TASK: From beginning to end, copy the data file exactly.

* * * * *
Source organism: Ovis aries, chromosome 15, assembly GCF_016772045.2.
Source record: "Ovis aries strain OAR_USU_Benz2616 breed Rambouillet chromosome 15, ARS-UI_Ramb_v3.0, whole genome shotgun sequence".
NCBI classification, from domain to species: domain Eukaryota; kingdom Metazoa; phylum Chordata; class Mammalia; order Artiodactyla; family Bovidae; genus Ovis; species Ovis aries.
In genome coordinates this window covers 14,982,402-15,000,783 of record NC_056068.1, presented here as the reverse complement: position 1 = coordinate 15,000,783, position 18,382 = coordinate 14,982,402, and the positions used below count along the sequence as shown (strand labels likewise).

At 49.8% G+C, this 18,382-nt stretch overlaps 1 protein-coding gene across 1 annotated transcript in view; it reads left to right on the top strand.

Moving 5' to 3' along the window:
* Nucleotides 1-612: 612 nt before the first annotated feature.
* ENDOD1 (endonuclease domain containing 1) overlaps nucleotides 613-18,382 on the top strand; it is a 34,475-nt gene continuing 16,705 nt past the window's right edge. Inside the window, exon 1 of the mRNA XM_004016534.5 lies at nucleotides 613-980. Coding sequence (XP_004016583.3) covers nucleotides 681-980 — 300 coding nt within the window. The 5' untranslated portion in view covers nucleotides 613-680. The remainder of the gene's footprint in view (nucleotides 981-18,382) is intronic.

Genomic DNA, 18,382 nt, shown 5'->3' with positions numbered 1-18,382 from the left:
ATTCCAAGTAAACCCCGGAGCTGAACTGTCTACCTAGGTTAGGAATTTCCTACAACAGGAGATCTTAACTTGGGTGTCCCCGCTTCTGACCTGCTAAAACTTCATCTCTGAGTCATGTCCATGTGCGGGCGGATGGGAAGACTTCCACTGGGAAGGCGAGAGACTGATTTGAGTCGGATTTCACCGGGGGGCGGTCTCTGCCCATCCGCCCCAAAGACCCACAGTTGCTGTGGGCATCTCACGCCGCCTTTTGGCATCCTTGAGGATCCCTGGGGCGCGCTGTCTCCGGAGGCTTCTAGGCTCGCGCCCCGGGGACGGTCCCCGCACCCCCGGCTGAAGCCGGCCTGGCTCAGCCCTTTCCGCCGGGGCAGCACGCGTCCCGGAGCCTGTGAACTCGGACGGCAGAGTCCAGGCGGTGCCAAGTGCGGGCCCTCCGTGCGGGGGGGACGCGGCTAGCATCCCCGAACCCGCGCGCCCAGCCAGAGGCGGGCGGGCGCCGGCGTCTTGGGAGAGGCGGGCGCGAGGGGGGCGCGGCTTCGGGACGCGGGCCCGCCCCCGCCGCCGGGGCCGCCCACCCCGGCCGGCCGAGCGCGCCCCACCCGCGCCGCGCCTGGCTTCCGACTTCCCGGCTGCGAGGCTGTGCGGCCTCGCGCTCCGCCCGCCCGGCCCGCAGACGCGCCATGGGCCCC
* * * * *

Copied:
Source organism: Ovis aries, chromosome 15, assembly GCF_016772045.2.
Source record: "Ovis aries strain OAR_USU_Benz2616 breed Rambouillet chromosome 15, ARS-UI_Ramb_v3.0, whole genome shotgun sequence".
NCBI classification, from domain to species: domain Eukaryota; kingdom Metazoa; phylum Chordata; class Mammalia; order Artiodactyla; family Bovidae; genus Ovis; species Ovis aries.
In genome coordinates this window covers 14,982,402-15,000,783 of record NC_056068.1, presented here as the reverse complement: position 1 = coordinate 15,000,783, position 18,382 = coordinate 14,982,402, and the positions used below count along the sequence as shown (strand labels likewise).

At 49.8% G+C, this 18,382-nt stretch overlaps 1 protein-coding gene across 1 annotated transcript in view; it reads left to right on the top strand.

Moving 5' to 3' along the window:
* Nucleotides 1-612: 612 nt before the first annotated feature.
* ENDOD1 (endonuclease domain containing 1) overlaps nucleotides 613-18,382 on the top strand; it is a 34,475-nt gene continuing 16,705 nt past the window's right edge. Inside the window, exon 1 of the mRNA XM_004016534.5 lies at nucleotides 613-980. Coding sequence (XP_004016583.3) covers nucleotides 681-980 — 300 coding nt within the window. The 5' untranslated portion in view covers nucleotides 613-680. The remainder of the gene's footprint in view (nucleotides 981-18,382) is intronic.

Genomic DNA, 18,382 nt, shown 5'->3' with positions numbered 1-18,382 from the left:
ATTCCAAGTAAACCCCGGAGCTGAACTGTCTACCTAGGTTAGGAATTTCCTACAACAGGAGATCTTAACTTGGGTGTCCCCGCTTCTGACCTGCTAAAACTTCATCTCTGAGTCATGTCCATGTGCGGGCGGATGGGAAGACTTCCACTGGGAAGGCGAGAGACTGATTTGAGTCGGATTTCACCGGGGGGCGGTCTCTGCCCATCCGCCCCAAAGACCCACAGTTGCTGTGGGCATCTCACGCCGCCTTTTGGCATCCTTGAGGATCCCTGGGGCGCGCTGTCTCCGGAGGCTTCTAGGCTCGCGCCCCGGGGACGGTCCCCGCACCCCCGGCTGAAGCCGGCCTGGCTCAGCCCTTTCCGCCGGGGCAGCACGCGTCCCGGAGCCTGTGAACTCGGACGGCAGAGTCCAGGCGGTGCCAAGTGCGGGCCCTCCGTGCGGGGGGGACGCGGCTAGCATCCCCGAACCCGCGCGCCCAGCCAGAGGCGGGCGGGCGCCGGCGTCTTGGGAGAGGCGGGCGCGAGGGGGGCGCGGCTTCGGGACGCGGGCCCGCCCCCGCCGCCGGGGCCGCCCACCCCGGCCGGCCGAGCGCGCCCCACCCGCGCCGCGCCTGGCTTCCGACTTCCCGGCTGCGAGGCTGTGCGGCCTCGCGCTCCGCCCGCCCGGCCCGCAGACGCGCCATGGGCCCC